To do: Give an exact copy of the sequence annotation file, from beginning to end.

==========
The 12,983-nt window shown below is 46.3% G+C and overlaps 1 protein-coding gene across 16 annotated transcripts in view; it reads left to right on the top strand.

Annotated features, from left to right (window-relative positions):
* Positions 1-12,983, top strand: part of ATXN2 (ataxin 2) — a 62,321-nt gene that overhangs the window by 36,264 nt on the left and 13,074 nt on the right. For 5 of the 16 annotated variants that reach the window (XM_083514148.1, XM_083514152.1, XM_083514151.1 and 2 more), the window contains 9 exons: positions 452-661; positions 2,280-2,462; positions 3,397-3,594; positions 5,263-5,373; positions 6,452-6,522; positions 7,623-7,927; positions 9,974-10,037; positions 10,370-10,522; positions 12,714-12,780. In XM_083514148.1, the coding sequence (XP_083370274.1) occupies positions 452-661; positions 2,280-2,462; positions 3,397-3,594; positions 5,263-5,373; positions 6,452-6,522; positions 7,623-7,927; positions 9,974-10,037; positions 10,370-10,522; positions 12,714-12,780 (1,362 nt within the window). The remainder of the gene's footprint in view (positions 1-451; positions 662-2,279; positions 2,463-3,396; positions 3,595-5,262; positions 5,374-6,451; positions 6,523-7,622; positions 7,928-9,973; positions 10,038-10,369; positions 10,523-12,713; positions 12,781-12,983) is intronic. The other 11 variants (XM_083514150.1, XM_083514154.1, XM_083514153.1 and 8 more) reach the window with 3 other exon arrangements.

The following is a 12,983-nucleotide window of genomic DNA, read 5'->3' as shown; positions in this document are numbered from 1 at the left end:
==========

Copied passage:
The 12,983-nt window shown below is 46.3% G+C and overlaps 1 protein-coding gene across 16 annotated transcripts in view; it reads left to right on the top strand.

Annotated features, from left to right (window-relative positions):
* Positions 1-12,983, top strand: part of ATXN2 (ataxin 2) — a 62,321-nt gene that overhangs the window by 36,264 nt on the left and 13,074 nt on the right. For 5 of the 16 annotated variants that reach the window (XM_083514148.1, XM_083514152.1, XM_083514151.1 and 2 more), the window contains 9 exons: positions 452-661; positions 2,280-2,462; positions 3,397-3,594; positions 5,263-5,373; positions 6,452-6,522; positions 7,623-7,927; positions 9,974-10,037; positions 10,370-10,522; positions 12,714-12,780. In XM_083514148.1, the coding sequence (XP_083370274.1) occupies positions 452-661; positions 2,280-2,462; positions 3,397-3,594; positions 5,263-5,373; positions 6,452-6,522; positions 7,623-7,927; positions 9,974-10,037; positions 10,370-10,522; positions 12,714-12,780 (1,362 nt within the window). The remainder of the gene's footprint in view (positions 1-451; positions 662-2,279; positions 2,463-3,396; positions 3,595-5,262; positions 5,374-6,451; positions 6,523-7,622; positions 7,928-9,973; positions 10,038-10,369; positions 10,523-12,713; positions 12,781-12,983) is intronic. The other 11 variants (XM_083514150.1, XM_083514154.1, XM_083514153.1 and 8 more) reach the window with 3 other exon arrangements.

The following is a 12,983-nucleotide window of genomic DNA, read 5'->3' as shown; positions in this document are numbered from 1 at the left end: